UB: Ritu and I worked together for nineteen years. People part ways in business, in NGOs, etc., but when two women part ways, people expect the disbalance to be more than just professional. They expect them to be tied with emotional differences which is often the case. Parting of ways was very emotional for both of us because we had invested in Kali, but I don’t think there were any major differences as such. Ritu and I never had a difference of opinion on what to publish. There weren’t any ‘irreconcilable differences’ because, after all, in a publishing house, what is it that you can have differences about if you are in agreement on the content of what you publish? It was more about the fact that we had very different styles of working. In a feminist workplace — which is what we were trying to create — it’s very difficult to separate the professional from the personal or the political, which also makes it much more challenging to disentangle.
We could have had a legal procedure but every author was a friend, every author was someone whose political beliefs we were in sync with which made the ‘separation’ much more difficult. It was nothing we could not have gotten over through straight talk. But there never is straight talk in feminist business equations. We skirted each other’s tensions, without giving enough space to each other’s creativity to grow because both of us were scared of rocking the boat and experimenting with something that didn’t work out because we didn’t any longer have friendship or support of each other.
The parting was tragic but it freed us to explore our creative potential, and do different things that we weren’t being able to do when we were together. It also proved something which we would never have had the courage to experiment with: the marketplace can actually take not two feminist publishers with double the output that we had but many more publishers publishing books about women who’d taken their courage or inspiration from feminist publishers. In a sense, it freed us to understand that the market was much bigger than we, in our caution, had thought it was.
Every break up is terrible but it’s something that should have had the professionalism to recognise it much earlier.
TNS: How is the Indian version of feminism any different from its Western parallel?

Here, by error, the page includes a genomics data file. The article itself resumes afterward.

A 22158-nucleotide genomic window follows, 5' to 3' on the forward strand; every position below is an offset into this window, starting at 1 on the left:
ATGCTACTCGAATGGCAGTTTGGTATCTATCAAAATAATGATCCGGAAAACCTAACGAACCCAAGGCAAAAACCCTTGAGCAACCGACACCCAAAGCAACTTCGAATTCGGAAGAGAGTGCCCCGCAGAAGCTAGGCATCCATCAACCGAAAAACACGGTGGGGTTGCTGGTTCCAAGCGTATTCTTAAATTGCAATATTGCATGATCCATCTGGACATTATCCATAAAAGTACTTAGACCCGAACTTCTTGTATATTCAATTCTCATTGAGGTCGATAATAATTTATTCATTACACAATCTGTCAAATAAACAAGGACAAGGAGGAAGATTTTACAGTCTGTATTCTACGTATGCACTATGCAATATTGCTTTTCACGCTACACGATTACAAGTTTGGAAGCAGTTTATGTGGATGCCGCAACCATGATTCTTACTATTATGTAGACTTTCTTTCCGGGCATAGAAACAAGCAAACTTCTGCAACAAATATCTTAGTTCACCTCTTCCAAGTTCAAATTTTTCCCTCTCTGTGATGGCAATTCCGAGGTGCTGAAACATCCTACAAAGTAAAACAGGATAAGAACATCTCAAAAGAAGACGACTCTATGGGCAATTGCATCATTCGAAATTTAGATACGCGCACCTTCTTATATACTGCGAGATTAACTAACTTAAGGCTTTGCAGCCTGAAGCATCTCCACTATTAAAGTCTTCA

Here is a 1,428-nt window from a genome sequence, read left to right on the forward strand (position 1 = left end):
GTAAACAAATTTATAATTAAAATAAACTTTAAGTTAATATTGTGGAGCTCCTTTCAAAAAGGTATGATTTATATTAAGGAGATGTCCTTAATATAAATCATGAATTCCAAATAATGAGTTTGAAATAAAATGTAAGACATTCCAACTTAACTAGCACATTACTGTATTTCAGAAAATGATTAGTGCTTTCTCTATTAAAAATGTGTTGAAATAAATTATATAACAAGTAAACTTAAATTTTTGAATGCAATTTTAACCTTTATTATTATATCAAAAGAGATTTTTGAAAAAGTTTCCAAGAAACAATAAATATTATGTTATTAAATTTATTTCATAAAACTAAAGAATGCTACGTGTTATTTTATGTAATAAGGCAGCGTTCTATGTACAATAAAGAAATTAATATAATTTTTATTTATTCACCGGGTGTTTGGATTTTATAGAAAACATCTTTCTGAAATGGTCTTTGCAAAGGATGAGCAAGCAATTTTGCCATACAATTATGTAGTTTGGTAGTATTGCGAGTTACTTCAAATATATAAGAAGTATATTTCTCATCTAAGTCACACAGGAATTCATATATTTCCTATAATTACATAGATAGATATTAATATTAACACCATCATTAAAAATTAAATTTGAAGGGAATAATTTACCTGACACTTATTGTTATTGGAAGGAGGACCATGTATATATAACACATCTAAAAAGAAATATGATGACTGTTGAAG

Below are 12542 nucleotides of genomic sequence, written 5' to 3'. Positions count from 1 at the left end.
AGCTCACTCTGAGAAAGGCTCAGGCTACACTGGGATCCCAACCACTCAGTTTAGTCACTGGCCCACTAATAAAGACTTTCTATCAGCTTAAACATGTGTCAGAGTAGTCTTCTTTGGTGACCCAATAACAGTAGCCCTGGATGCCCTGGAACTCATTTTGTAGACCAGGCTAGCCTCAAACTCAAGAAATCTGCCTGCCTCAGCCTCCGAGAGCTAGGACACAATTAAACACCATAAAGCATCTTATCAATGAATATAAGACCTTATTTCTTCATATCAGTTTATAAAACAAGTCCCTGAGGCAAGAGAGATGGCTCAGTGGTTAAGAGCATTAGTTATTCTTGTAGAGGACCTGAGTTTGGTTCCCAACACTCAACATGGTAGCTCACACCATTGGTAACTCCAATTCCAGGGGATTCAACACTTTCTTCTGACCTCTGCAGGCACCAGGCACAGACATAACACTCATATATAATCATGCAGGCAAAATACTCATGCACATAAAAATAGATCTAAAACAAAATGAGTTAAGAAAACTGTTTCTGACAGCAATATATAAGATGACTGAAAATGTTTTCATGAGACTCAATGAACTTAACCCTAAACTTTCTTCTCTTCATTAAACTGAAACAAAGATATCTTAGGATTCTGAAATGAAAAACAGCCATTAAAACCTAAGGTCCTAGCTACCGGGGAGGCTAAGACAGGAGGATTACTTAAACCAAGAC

UB: First of all, I don’t think there is an Indian version of feminism. I am also in strong disagreement with the assumption that feminism came to India from the West. I don’t believe that a political ideology or movement can be created by an outside influence. Feminism grew out of our history in India, which is why it has taken the shape that it has. You have many different strands of it. There are people who are in sympathy with very strong leftist politics and who have created gendered women’s spaces inside that politics, which doesn’t question the broad aims of that politics but which questions patriarchy within it. So, right from the time of Ela Bhatt’s Movement and Telengana Movement down to the present movement in Maharashtra, the Communist parties and their women’s wings to the ML parties and their women’s wings, there are large numbers of women who are thinking about what the world defines as ‘feminist issues’, critiquing patriarchy from within. We did an early book called A Space Within the Struggle which looked at the different movements and women’s role within them, including the Chipko Movement and the Bodhgaya Movement, which was against religious organisations.
TNS: What do you see as Kali for Women’s achievements?
UB: One of the interesting things about the Indian women’s movement is that it cuts across class in a very broad way, which is not to say that it is not a movement dominated by the upper middle class women. Women like us may be the articulate face of it (we are the ones who have privilege and access), but even a village woman like Bhanwari Devi — a Dalit woman who lived through the experience of rape — is doing interesting things. Then, it’s been a movement that has been quite open to confront a lot of self-questioning and challenges from within, on issues of sexuality. There was a lot of discussion on people of alternative sexualities vis-à-vis the mainstream character of the movement concerning how it’s ignoring them.
There have also been a lot of challenges by Dalit women from within the movement on issues pertaining to caste, and now on the question of transgender identities leading on to a big debate. When the Verma Committee met after the 20/12 Rape Case to bring changes in the law against sexual violence, it was women’s groups that argued and fought and insisted that the committee meet with the transgender groups to take in issues of sexual violence against their community into the law — even though the movement has not been very clear on how to deal with transgender identities because the question which is the privileged identity — male or female — persists.
The difference with the movements in the West comes with the fact that the Indian movement(s) have always been open to dialogue. There’s never been a moment when conversations have stopped across the divisions that are part of the movement. In comparison, the dialogues between Black and White communities in the West were few and far between. The kind of issues we have been involved in — poverty, hunger, health, nationalism — have been very important to the movement here.
For instance, one big question raised by the Indian Kashmiri women to the mainstream Indian Women’s Movement was: “Why is it that you’ve always ignored us?” Why is it that Indian feminists have not thought to stretch the hand towards women in Kashmir who are facing such terrible violence from the security forces, the military, the terrorists and/or militants. That was a moment of self-questioning for feminists realising that, in some way, they’d taken the nationalist discourse on board. They did start forming solidarities across that, and in that I find it a very rich and dynamic movement.
TNS: Leslee Udwin’s ‘India’s Daughter’ was eventually banned from screening in India. One of the reasons quoted in the press was the statement by the accused in which he tried to justify rape as a ‘turn on’. What is your take on the issue?